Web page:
This vast quantity of sources means that any decent history of the Reformation is going to be long, even if the author has done their best to pare down the material. Peter Marshall's new history Heretics & Believers is a massive work. It is based on a scrupulous study of contemporary material, which informs the work, but doesn't over-whelm it. Marshall's book is not over-written, and on occasion, despite its length I sometimes felt I needed more than the few sentences devoted to a particular person or incident.
For Marshall, the Reformation is essential a period when religious change took place on the basis of a rejection of existing ideas and practices. Writing about Thomas More he says that he, "exemplifies the contradictory impulses felt by many thoughtful and spiritual persons in early Tudor England. They longed for reformation of Church and people. But there was a little clarity about who could lead that reform to fruition." Thus there was a "longing" for change that Marshall sees as coming inside the Church itself. As he explains in a key paragraph:
Resentment at the Church's jurisdictional powers, a dislike of overweening or immoral priests, exposure to the levelling wisdom of Lollardy - all these played their part in preparing people to welcome the winds of doctrinal change. But they were not the real wellsprings of the Reformation movement. It arose from deep within the devotional core of late medieval Christianity, a paradoxical tribute to the Church's success in cultivating among priests and people alike a serious concern with salvation, and in fostering a personal relationship with Christ.This is not to say that Marshall neglects the way that ordinary people understood, debated, interpreted and argued over religion. In fact one of the lovely things about this book is that he celebrates this participation, and some of the most fascinating bits are those that explore the way that people experienced and, on occasion, drove the reformation forward (or indeed tried to hold it back).
But what Marshall lacks is an clarity in trying to explain what triggered the "wellsprings" of the Reformation. Why drove some among the "devotional core" to begin to question and demand change?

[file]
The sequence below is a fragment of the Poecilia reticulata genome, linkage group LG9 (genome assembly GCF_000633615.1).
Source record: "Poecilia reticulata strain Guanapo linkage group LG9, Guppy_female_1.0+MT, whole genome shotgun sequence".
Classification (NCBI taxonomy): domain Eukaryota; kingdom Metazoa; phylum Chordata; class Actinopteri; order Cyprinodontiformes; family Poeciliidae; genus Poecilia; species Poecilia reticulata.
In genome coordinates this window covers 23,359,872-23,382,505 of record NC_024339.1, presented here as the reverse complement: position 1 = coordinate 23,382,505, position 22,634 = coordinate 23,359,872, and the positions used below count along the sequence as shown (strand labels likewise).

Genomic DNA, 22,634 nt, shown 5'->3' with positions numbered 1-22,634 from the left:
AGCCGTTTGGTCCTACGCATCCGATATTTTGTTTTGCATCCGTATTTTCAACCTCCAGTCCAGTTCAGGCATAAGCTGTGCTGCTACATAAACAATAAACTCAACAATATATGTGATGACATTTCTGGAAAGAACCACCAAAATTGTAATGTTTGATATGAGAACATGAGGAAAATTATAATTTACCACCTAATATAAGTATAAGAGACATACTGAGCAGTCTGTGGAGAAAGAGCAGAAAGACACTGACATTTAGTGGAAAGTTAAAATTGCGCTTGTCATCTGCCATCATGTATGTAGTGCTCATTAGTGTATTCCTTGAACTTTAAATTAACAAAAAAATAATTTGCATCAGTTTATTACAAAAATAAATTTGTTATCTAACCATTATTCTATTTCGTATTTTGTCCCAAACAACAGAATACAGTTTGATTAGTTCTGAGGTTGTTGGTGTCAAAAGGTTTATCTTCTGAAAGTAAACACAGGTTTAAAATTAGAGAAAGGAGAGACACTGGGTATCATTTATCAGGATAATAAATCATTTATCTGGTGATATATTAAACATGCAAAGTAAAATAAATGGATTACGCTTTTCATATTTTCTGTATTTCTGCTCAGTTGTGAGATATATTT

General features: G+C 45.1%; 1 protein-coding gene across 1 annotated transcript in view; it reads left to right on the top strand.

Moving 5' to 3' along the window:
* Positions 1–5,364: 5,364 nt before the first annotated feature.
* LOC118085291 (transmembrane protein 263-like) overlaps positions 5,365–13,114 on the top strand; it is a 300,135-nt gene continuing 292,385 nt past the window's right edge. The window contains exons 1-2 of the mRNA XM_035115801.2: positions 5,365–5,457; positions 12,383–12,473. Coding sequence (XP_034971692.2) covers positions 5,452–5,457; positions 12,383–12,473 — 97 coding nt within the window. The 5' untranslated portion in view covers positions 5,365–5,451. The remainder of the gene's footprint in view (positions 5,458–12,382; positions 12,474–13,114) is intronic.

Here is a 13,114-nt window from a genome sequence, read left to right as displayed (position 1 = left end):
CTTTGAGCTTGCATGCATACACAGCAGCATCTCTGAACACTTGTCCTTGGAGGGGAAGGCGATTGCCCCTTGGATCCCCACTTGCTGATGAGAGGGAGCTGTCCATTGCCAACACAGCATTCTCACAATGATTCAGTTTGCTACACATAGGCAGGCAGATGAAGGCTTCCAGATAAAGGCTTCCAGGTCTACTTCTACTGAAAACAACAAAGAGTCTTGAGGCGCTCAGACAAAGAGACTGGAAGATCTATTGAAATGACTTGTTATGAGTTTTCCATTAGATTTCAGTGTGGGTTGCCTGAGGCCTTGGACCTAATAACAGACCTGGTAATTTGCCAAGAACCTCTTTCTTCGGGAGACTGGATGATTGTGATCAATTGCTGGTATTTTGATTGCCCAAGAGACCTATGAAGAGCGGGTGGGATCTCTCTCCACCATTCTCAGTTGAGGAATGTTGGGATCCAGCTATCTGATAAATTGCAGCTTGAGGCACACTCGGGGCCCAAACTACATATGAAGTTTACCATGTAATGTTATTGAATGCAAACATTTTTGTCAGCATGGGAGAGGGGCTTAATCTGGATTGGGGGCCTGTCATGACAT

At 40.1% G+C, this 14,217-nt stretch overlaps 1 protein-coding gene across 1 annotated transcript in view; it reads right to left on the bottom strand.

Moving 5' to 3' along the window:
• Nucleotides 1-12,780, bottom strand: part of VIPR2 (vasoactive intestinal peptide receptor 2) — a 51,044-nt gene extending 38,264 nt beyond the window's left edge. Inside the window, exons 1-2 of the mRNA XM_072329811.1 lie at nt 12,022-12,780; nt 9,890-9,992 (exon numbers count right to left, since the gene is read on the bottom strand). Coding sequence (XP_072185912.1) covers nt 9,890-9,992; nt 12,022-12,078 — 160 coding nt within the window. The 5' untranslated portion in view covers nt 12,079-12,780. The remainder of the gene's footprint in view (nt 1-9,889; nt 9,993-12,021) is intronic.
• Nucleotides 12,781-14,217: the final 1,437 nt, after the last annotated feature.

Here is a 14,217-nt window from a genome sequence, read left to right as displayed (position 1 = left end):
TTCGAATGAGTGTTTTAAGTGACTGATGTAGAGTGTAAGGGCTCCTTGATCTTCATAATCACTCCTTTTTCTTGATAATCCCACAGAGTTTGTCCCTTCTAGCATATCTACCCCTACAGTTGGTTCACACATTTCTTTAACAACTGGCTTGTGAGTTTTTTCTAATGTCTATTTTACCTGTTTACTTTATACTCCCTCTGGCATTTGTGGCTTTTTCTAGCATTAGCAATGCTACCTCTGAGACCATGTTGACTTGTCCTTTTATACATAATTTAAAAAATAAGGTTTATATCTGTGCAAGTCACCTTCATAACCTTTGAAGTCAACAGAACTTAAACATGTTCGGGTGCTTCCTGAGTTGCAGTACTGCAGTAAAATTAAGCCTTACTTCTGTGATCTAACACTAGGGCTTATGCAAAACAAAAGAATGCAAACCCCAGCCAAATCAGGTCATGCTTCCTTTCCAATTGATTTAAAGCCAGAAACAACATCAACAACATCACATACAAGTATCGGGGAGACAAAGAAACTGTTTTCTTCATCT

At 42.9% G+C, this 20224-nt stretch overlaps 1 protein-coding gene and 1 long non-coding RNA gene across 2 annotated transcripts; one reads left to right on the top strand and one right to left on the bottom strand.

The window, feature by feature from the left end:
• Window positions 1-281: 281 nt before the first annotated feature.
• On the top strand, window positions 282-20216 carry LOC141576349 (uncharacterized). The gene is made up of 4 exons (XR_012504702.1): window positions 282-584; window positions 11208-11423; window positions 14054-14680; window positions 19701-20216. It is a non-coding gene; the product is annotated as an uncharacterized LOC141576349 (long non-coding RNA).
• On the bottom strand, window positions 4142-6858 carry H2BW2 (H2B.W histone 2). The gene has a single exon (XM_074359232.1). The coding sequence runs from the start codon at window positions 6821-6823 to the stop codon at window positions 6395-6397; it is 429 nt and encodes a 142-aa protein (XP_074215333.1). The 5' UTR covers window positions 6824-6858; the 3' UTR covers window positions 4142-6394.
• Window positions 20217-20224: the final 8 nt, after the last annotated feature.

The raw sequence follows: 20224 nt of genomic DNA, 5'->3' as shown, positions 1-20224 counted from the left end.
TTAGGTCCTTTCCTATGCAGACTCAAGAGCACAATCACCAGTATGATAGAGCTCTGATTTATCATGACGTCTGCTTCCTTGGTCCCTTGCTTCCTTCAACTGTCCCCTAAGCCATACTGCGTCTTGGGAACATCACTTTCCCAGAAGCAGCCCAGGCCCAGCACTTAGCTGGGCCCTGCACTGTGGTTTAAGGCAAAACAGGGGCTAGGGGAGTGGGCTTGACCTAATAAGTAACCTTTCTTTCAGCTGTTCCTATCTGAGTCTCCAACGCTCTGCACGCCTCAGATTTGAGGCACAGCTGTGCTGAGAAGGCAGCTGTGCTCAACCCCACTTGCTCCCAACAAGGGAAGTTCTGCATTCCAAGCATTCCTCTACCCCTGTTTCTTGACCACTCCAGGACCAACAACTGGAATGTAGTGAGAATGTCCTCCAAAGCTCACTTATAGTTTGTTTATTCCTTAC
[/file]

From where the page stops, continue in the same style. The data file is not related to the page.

Interestingly on the page after the one where I've taken the above quote from, there is a hint at what I think is the real cause. Marshall writes:
One important resource, a true birthplace of the English Reformation, was... Antwerp...a hundred miles from the furthest tip of Kent. Antwerp was the 'staple' or designated port of business, of the Company of Merchant Adventurers, who enjoyed a monopoly of the export of cloth, mainstay of the late medieval English economy. Perhaps a hundred English merchants resided permanently in the city, but the transient population was much higher. Overwhelmingly the Merchant Adventurers were Londoners... Antwerp was also a centre of book production, the international lustre and technical capacity of its printing houses outclassing anything to be found in London.So for Marshall, the close links with Antwerp and the importance and power of its printing and publishing trade were key. But he quickly moves on from Antwerp's role as a centre of merchant power, a crucible of capitalism. For me the roots of the Reformation lie in most part with a changing world. The decline of the old feudal order and the beginnings of a new society. Marshall himself understands this to some degree - in the early pages of the book he argues that "Catholicism was a better 'fit' for the traditional agricultural communities of late medieval England than for its developing urban centres". But for most of the book he sees the Reformation as essential a battle of ideas.
In some ways this doesn't matter. After all the Reformation was experienced by the majority of the population as a series of confusing changes to religious and secular practice. Old, traditional customs and traditions were gradually (or not so gradually) changed and replaced with new ways of doing things, new books and new languages. These changes were expressed as ideas about how to worship. No one turned up and said "hey capitalism is coming, you've got to change your religion". But in other ways it does matter. Religious practice was intimately tied up with everyday economic life. Thus when Marshall discusses the great rebellions of 1536 and 1537 the Lincolnshire Rising and the Pilgrimage of Grace, they are, for him, simply rebellions about religion. Yet they were also about mass rejection of the way that the Reformation was forcing change upon economic life. Religion was not a separate realm to everything else. They were inseparable.
While I disagree with Marshall's framework, I cannot help but celebrate his book. In its wealth of detail and breadth of coverage it is a definitive account of what took place during the Reformation. From the early religious arguments before Henry VIII's reign to the years of confusion that marked his rule, to the near Civil War that takes place afterwards, Peter Marshall manages to keep the narrative rooted in historical records. He never looses sight of the human aspect to the period - and whether its the execution of Thomas Cromwell, or the burning of some unfortunate heretic - Marshall puts each story into its wider context. It should also be noted that Heretics and Believers is an excellent read with smatterings of humour - quarrels between King and Pope, Marshall jokes, were to be expected "like rain on a Scottish holiday". So despite my reservations about the authors' framework for understanding the period, I have no hestitation in recommending that those interested in the period read it. Few books have the material and fewer still keep the reader engaged for 600+ pages.
Duffy - The Stripping of the Altars
Duffy - Voices of Morebath
MacCulloch - Reformation: Europe's House Divided 1490-1700
Paul - Thomas More
Wilson - The People and the Book
Engels - The Peasant War in Germany